Examples[edit | edit source]
Prevent all indexing[edit | edit source]
This code prevents all bots from indexing all pages on your site:
User-agent: * Disallow: /
If you only want to block a certain spider, replace the asterisk with the spider's user agent.
Prevent indexing of non-article pages[edit | edit source]
MediaWiki generates many pages that are only useful for live humans: old revisions and diffs tend to duplicate content found in articles. Edit pages and most special pages are dynamically generated, which makes them useful only to human editors and relatively expensive to serve. If not directed otherwise, spiders may try to index thousands of similar pages, overloading the webserver.
With short URLs[edit | edit source]
It is easy to prevent spiders from indexing non-article pages if you are using Wikipedia-style short URLs. Assuming articles are accessible through /wiki/Some_title and everything else is available through /w/index.php?title=Some_title&someoption=blah:
User-agent: * Disallow: /w/
Be careful, though! If you put this line by accident:
you'll block access to the /wiki directory, and search engines will drop your wiki!
Without short URLs[edit | edit source]
If you are not using short URLs, restricting robots is a bit harder. If you are running PHP as CGI and you have not beautified URLs, so that articles are accessible through /index.php?title=Some_title:
User-agent: * Disallow: /index.php?diff= Disallow: /index.php?oldid= Disallow: /index.php?title=Help Disallow: /index.php?title=Image Disallow: /index.php?title=MediaWiki Disallow: /index.php?title=Special: Disallow: /index.php?title=Template Disallow: /skins/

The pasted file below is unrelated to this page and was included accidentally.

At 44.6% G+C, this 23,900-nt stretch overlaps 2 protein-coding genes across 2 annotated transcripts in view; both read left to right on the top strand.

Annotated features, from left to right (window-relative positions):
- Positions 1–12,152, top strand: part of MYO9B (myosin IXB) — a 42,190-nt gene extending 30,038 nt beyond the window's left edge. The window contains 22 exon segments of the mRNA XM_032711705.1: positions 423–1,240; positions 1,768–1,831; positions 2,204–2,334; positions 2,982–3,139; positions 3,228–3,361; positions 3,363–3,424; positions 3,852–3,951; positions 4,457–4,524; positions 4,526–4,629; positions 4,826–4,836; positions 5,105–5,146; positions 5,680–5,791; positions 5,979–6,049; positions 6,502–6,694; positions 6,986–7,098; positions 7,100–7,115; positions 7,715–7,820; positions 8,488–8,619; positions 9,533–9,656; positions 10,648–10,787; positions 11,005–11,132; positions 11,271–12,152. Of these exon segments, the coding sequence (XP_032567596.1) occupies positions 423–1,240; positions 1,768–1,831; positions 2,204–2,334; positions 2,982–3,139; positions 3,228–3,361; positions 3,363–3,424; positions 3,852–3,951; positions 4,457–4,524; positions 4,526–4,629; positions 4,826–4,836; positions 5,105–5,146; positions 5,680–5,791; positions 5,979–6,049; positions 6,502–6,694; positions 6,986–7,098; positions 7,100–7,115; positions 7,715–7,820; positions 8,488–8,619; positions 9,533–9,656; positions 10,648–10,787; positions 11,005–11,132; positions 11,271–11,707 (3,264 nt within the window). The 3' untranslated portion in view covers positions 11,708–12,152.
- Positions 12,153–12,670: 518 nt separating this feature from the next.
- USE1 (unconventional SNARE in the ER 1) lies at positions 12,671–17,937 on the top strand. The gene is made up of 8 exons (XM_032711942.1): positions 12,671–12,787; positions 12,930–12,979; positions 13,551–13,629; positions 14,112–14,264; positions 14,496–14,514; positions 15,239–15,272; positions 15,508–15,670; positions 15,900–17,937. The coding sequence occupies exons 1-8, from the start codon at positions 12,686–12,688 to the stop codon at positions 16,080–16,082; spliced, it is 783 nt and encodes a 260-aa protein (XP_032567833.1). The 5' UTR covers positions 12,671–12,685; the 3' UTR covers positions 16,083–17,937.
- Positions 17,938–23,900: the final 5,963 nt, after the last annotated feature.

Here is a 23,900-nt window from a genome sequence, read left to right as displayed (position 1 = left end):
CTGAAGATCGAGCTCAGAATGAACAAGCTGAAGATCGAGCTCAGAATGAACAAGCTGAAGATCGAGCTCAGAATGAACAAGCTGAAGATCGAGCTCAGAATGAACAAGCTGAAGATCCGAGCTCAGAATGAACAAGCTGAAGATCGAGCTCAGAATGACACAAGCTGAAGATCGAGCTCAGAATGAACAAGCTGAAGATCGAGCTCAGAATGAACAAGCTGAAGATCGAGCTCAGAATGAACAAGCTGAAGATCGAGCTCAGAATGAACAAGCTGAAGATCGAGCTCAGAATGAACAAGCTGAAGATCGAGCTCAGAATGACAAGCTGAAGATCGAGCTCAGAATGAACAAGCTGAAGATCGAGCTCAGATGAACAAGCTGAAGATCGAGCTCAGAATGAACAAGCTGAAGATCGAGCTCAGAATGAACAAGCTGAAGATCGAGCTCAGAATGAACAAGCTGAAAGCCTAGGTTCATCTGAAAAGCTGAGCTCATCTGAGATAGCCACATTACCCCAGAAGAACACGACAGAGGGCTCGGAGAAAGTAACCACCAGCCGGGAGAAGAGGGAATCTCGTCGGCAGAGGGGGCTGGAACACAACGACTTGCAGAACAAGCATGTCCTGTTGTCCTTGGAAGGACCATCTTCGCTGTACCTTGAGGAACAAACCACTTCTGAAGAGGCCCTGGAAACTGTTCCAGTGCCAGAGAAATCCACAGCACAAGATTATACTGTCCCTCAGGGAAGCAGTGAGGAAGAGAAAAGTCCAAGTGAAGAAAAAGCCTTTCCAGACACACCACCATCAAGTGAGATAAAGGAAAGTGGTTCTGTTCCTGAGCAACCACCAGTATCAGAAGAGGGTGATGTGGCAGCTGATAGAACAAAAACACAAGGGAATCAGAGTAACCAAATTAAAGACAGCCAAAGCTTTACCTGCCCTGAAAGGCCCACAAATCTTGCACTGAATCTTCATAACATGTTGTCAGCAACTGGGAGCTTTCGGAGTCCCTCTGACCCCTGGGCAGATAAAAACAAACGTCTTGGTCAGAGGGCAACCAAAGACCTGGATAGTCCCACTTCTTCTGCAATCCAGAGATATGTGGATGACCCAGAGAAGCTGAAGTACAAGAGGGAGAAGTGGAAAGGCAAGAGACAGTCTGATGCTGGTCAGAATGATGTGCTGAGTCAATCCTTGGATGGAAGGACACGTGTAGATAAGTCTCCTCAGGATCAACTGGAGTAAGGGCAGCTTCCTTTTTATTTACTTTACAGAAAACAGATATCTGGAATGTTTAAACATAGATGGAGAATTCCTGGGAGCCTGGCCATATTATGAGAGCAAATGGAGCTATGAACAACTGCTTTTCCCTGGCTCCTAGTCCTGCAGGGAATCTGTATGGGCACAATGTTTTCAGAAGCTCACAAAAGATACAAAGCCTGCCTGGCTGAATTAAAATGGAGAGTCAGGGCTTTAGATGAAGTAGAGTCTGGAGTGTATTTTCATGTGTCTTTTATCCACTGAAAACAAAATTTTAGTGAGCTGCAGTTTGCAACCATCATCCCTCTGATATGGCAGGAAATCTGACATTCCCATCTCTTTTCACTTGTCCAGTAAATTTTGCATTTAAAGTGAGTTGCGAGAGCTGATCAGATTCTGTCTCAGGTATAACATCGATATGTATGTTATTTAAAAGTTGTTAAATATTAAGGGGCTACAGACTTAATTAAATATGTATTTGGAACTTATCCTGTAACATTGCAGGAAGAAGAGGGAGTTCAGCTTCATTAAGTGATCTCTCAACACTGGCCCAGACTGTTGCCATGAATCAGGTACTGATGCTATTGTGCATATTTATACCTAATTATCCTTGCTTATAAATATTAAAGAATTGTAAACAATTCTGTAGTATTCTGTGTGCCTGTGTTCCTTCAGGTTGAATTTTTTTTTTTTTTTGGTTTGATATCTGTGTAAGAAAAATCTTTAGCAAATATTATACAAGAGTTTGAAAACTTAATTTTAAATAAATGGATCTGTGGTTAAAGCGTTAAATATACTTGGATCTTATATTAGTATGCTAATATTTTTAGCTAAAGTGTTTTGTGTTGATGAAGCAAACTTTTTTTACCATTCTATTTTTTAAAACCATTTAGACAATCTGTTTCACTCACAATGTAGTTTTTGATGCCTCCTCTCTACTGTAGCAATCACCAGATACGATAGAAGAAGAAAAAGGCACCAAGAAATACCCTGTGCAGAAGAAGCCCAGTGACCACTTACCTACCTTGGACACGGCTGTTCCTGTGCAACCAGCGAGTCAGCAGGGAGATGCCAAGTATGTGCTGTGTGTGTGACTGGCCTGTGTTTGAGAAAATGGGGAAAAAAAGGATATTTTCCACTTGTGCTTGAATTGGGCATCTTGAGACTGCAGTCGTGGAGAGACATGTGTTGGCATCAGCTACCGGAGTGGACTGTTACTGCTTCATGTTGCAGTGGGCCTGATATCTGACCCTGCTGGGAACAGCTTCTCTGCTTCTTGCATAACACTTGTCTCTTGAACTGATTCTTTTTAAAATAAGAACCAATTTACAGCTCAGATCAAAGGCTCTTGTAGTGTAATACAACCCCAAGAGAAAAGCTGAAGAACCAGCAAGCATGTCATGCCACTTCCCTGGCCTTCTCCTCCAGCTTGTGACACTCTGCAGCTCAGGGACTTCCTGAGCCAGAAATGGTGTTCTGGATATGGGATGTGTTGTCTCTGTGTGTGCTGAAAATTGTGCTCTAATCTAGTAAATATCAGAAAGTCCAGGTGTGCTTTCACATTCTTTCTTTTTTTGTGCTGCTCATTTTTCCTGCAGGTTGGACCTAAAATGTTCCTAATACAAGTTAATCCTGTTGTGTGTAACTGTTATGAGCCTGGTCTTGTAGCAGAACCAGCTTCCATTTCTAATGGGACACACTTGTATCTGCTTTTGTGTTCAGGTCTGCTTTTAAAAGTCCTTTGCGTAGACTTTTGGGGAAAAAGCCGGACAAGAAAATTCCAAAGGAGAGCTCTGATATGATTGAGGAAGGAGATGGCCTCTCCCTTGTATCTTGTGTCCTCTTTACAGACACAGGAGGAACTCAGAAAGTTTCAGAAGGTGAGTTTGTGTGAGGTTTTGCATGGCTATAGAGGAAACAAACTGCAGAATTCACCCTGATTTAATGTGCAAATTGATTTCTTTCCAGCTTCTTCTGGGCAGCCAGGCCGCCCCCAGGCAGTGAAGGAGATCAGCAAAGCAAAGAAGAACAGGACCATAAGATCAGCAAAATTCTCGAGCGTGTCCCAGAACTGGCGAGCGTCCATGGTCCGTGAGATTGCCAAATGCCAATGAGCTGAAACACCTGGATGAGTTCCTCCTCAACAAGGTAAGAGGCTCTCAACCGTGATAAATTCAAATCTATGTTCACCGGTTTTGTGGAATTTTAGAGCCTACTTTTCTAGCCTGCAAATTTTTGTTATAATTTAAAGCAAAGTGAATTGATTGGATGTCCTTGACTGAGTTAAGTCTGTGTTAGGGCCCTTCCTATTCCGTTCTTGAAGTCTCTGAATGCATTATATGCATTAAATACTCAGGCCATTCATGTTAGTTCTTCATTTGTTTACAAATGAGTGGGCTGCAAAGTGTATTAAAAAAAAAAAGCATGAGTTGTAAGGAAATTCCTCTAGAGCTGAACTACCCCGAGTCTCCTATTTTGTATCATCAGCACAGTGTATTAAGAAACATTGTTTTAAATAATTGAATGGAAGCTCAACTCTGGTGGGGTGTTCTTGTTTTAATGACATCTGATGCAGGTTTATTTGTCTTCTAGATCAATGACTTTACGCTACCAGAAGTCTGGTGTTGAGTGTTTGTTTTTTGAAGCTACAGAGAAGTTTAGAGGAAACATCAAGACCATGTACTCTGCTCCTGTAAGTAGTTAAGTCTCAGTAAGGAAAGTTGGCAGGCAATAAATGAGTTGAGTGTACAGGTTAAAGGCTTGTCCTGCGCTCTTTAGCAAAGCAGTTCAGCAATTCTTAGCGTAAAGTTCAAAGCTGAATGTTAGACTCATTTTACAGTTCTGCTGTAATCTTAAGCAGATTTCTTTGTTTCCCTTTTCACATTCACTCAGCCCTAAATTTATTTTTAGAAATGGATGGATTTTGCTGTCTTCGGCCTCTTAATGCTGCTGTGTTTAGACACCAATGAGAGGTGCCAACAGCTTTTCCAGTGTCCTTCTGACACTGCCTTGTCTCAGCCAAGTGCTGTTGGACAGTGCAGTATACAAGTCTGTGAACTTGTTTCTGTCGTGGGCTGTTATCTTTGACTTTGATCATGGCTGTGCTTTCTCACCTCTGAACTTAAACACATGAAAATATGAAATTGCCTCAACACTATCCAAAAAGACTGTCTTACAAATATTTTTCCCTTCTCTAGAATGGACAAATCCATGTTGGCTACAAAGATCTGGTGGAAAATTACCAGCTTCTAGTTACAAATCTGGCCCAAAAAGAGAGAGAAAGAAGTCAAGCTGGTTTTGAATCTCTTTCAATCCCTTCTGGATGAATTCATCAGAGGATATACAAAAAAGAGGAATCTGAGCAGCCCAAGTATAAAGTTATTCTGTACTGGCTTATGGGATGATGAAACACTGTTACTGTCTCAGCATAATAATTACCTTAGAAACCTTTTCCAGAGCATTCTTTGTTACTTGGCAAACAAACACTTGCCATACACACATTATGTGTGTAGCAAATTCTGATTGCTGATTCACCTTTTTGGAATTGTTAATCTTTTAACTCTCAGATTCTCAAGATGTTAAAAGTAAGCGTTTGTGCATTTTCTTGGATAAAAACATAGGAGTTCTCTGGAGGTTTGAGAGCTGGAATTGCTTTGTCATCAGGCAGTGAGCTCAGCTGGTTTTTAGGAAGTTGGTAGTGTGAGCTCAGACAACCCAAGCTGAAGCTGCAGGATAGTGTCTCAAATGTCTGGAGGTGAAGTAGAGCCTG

If you are running PHP as an Apache module and you have not beautified URLs, so that articles are accessible through /index.php/Some_title:
User-agent: * Disallow: /index.php? Disallow: /index.php/Help Disallow: /index.php/MediaWiki Disallow: /index.php/Special: Disallow: /index.php/Template Disallow: /skins/
The lines without the colons (:) at the end restrict those namespaces' talk pages.
Non-English wikis may need to add various translations of the above lines.
You can also try
because some robots like Googlebot accept this wildcard extension to the robots.txt standard, which stops most of what we don't want robots sifting through, just like the /w/ solution above.
Problems[edit | edit source]
Unfortunately, there are two big problems with robots.txt:
Rate control[edit | edit source]
You can only specify what paths a bot is allowed to spider. Even allowing just the plain page area can be a huge burden when two or three pages per second are being requested by one spider over two hundred thousand pages.
Some bots have a custom specification for this; Inktomi responds to a "Crawl-delay" line which can specify the minimum delay in seconds between hits. (Their default is 15 seconds.)
Evil bots[edit | edit source]
Sometimes a custom-written bot isn't very smart or is outright malicious and doesn't obey robots.txt at all (or obeys the path restrictions but spiders very fast, bogging down the site). It may be necessary to block specific user-agent strings or individual IPs of offenders.
More generally, request throttling can stop such bots without requiring your repeated intervention.
An alternative or complementary strategy is to deploy a spider trap.
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